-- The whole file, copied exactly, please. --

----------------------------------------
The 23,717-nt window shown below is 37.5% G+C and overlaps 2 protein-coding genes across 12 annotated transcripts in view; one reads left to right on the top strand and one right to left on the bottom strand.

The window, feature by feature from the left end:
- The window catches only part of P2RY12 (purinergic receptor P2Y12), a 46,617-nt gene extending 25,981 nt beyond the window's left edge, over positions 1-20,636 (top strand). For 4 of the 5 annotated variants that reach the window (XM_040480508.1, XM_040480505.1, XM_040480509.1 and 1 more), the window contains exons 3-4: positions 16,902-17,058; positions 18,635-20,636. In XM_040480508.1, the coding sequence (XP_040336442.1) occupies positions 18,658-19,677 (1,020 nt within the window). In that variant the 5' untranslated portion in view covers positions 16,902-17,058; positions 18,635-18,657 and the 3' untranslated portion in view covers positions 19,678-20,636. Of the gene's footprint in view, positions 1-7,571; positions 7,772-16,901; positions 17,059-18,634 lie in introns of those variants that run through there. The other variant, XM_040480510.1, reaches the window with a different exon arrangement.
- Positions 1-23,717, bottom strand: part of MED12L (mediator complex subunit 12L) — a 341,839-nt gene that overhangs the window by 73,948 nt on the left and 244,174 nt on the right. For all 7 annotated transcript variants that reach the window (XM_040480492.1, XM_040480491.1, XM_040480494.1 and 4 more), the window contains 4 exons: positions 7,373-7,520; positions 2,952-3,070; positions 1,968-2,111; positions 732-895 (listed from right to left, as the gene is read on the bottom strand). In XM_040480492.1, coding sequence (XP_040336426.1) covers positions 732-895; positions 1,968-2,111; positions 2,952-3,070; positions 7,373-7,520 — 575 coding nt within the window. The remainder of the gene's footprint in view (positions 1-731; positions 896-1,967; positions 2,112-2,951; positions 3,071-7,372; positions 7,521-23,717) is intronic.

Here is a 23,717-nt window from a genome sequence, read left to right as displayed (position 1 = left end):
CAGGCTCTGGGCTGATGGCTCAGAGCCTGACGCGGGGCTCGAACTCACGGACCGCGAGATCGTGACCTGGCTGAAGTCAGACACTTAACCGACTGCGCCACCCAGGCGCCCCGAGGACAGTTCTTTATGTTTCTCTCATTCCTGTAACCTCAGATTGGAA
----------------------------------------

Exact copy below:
The 23,717-nt window shown below is 37.5% G+C and overlaps 2 protein-coding genes across 12 annotated transcripts in view; one reads left to right on the top strand and one right to left on the bottom strand.

The window, feature by feature from the left end:
- The window catches only part of P2RY12 (purinergic receptor P2Y12), a 46,617-nt gene extending 25,981 nt beyond the window's left edge, over positions 1-20,636 (top strand). For 4 of the 5 annotated variants that reach the window (XM_040480508.1, XM_040480505.1, XM_040480509.1 and 1 more), the window contains exons 3-4: positions 16,902-17,058; positions 18,635-20,636. In XM_040480508.1, the coding sequence (XP_040336442.1) occupies positions 18,658-19,677 (1,020 nt within the window). In that variant the 5' untranslated portion in view covers positions 16,902-17,058; positions 18,635-18,657 and the 3' untranslated portion in view covers positions 19,678-20,636. Of the gene's footprint in view, positions 1-7,571; positions 7,772-16,901; positions 17,059-18,634 lie in introns of those variants that run through there. The other variant, XM_040480510.1, reaches the window with a different exon arrangement.
- Positions 1-23,717, bottom strand: part of MED12L (mediator complex subunit 12L) — a 341,839-nt gene that overhangs the window by 73,948 nt on the left and 244,174 nt on the right. For all 7 annotated transcript variants that reach the window (XM_040480492.1, XM_040480491.1, XM_040480494.1 and 4 more), the window contains 4 exons: positions 7,373-7,520; positions 2,952-3,070; positions 1,968-2,111; positions 732-895 (listed from right to left, as the gene is read on the bottom strand). In XM_040480492.1, coding sequence (XP_040336426.1) covers positions 732-895; positions 1,968-2,111; positions 2,952-3,070; positions 7,373-7,520 — 575 coding nt within the window. The remainder of the gene's footprint in view (positions 1-731; positions 896-1,967; positions 2,112-2,951; positions 3,071-7,372; positions 7,521-23,717) is intronic.

Here is a 23,717-nt window from a genome sequence, read left to right as displayed (position 1 = left end):
CAGGCTCTGGGCTGATGGCTCAGAGCCTGACGCGGGGCTCGAACTCACGGACCGCGAGATCGTGACCTGGCTGAAGTCAGACACTTAACCGACTGCGCCACCCAGGCGCCCCGAGGACAGTTCTTTATGTTTCTCTCATTCCTGTAACCTCAGATTGGAA